Release Date: Apr 17, 2012
Record label: Columbia
Genre(s): Pop/Rock, Adult Alternative Pop/Rock, Alternative/Indie Rock, Alternative Pop/Rock, Contemporary Pop/Rock, American Trad Rock
For an impeccably crafted pop-rock record, Train's sixth LP is surprisingly deranged. That's thanks to Pat Monahan's lyrics, an eccentric, grammatically dubious mix of confessions and score-settling. In one song, Monahan pledges that when he gets to heaven he'll hang with his wife and ignore the celebs (like "the dude who played the sheriff in Blazing Saddles").
Heading down the road from Save Me, San Francisco, Train take a journey on California 37, creating a pseudo-concept album about either the Golden State or Pat Monahan grappling with middle-aged crazies or perhaps a combination of the two. As always with Train, it's nigh on impossible to discern where sincerity ends and satire begins, or if the band even bothers to draw a distinction between the two extremes. When faced with a song like "You Can Finally Meet My Mom," where Monahan either mourns the death of his mother by declaring that he'd rather spend time in heaven with her, not Gilda Radner, Chris Farley, or "the dude that had Pop Rocks and soda,” or he's expressing elation that his beloved can, as the song claims, finally meet his mom in the afterlife, what is the appropriate reaction? On a certain level, Monahan means it, man, when he's tackling a big, universal issue, one that is indeed difficult to capture in a four-minute pop tune, but Train's tackiness envelops whatever trace of recognizable emotion lies within.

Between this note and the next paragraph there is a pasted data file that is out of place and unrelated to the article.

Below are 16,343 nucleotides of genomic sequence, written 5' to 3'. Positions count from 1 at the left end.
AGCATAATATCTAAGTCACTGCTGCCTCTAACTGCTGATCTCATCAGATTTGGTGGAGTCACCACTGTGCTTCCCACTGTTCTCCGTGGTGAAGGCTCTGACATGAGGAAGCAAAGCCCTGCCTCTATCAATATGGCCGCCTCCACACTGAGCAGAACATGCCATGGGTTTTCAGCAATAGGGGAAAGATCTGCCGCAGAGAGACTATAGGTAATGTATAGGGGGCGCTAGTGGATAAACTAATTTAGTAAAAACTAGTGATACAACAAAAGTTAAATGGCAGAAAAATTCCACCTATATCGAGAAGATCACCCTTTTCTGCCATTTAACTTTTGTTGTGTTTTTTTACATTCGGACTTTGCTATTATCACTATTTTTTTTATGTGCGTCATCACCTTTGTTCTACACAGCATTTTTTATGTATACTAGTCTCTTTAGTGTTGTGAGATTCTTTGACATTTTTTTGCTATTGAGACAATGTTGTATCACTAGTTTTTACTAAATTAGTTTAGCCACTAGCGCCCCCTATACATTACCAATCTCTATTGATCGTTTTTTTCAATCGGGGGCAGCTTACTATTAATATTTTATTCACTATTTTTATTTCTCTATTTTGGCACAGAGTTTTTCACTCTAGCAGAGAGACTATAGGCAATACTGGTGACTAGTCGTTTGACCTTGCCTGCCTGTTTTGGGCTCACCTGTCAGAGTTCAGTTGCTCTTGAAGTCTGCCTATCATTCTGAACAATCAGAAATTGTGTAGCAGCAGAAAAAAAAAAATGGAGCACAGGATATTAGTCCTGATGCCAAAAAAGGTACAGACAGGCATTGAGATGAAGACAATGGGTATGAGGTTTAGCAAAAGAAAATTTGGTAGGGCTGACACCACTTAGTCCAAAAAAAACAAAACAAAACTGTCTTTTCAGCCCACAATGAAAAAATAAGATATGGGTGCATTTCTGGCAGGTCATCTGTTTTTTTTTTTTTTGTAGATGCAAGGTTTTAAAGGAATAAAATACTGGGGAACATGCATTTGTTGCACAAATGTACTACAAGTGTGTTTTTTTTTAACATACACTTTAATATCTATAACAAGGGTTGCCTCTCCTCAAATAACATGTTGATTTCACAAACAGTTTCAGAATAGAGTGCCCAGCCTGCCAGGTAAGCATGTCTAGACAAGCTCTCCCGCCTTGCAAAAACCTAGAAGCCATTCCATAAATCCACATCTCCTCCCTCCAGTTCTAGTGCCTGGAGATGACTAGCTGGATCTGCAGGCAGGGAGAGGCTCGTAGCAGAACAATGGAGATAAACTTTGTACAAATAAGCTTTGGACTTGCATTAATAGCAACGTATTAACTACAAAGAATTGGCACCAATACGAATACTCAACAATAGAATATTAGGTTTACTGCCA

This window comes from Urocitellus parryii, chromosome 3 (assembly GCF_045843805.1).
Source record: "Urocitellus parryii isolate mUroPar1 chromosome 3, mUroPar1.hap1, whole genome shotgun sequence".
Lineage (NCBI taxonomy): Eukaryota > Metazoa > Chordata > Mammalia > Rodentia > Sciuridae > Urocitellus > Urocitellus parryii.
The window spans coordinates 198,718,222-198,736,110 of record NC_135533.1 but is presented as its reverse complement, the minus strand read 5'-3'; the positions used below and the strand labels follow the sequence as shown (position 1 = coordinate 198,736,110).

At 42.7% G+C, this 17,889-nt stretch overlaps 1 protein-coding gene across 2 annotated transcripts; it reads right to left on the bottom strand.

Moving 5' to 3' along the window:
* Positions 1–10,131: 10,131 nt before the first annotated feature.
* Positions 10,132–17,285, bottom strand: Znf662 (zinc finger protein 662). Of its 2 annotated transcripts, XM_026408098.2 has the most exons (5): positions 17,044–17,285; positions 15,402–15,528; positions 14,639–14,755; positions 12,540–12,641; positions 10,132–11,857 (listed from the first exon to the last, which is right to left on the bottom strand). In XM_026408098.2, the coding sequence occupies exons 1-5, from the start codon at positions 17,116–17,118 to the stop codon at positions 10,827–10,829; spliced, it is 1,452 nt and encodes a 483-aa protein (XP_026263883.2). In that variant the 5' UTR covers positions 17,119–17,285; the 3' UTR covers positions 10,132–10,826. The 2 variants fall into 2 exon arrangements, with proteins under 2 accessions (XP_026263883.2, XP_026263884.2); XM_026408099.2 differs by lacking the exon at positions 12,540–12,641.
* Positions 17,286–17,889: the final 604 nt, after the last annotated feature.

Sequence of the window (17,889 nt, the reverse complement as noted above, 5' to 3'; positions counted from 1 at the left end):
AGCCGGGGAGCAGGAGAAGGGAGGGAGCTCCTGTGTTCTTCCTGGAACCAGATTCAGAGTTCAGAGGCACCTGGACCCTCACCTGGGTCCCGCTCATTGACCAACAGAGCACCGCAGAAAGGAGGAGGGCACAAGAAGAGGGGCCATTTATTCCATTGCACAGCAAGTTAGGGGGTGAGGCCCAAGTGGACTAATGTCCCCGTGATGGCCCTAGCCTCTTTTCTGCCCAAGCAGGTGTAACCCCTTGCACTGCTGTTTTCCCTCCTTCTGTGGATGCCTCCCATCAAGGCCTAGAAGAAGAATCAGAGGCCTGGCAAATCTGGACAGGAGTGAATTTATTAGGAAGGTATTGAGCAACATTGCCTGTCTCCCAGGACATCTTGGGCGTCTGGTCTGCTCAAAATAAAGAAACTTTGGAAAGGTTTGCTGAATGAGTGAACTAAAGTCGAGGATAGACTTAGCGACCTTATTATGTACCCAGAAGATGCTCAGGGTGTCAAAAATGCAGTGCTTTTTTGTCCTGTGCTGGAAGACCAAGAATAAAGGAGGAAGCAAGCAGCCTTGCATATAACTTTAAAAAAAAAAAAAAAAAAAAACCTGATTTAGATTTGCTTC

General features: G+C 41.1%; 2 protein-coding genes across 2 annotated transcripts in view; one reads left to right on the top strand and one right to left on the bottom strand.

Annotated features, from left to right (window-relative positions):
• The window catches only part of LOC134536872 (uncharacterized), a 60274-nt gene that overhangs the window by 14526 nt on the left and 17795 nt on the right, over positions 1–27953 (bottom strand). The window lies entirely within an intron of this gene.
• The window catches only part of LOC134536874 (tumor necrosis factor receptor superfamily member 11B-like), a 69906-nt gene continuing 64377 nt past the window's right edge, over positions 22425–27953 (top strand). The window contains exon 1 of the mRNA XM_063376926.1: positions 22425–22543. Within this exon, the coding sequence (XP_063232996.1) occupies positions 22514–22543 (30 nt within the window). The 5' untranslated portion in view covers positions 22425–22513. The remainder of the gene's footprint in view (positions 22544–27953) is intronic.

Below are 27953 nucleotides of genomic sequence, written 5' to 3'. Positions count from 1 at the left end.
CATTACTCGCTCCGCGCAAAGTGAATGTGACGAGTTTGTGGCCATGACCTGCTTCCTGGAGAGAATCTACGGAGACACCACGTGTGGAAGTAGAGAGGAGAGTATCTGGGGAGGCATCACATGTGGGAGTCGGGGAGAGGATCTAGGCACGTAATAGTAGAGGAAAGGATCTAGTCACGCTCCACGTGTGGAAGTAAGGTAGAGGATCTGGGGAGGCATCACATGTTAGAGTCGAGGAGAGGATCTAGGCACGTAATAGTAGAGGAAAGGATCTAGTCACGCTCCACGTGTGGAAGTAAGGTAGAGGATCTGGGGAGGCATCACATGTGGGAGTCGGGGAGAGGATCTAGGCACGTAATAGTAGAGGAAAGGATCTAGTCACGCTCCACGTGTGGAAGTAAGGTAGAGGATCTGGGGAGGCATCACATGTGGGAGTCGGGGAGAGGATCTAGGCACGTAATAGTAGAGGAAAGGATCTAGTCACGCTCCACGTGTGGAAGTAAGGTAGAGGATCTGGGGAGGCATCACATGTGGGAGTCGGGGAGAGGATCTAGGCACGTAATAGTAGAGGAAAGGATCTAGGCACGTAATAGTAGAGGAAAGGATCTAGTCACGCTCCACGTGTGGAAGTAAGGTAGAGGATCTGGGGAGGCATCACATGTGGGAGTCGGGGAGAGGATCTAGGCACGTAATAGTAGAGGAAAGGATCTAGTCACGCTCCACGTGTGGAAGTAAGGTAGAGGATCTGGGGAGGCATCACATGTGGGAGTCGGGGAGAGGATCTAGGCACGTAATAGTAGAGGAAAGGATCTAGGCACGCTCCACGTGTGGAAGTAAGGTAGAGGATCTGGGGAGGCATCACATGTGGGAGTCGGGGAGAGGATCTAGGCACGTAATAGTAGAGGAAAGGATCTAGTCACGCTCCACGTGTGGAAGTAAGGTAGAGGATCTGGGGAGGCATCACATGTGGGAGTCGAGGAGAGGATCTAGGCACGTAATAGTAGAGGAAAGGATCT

Album six sees the US pop-rockers toying with their formula… slightly. Al Fox 2012 American roots-pop rockers Train have maintained an impressive career, albeit one that appeared to be propped up by their omnipresent album of 2001, Drops of Jupiter. But the surprise runaway success of Hey, Soul Sister in 2009 and 2010 changed that, and the group is evidently reinvigorated, with sixth studio LP California 37 seeing them bravely playing with brand new territory.Sadly, it doesn’t fully pay off.
Pick your poison: the simp or the cad. Being held through the night or getting a high five on the way out the door. Warm and fuzzy or cold and brusque. Pretty lies or ugly truth. Jason Mraz, well, he would never hurt you. That’s been clear for years, but never more so than on his 2008 hit “I.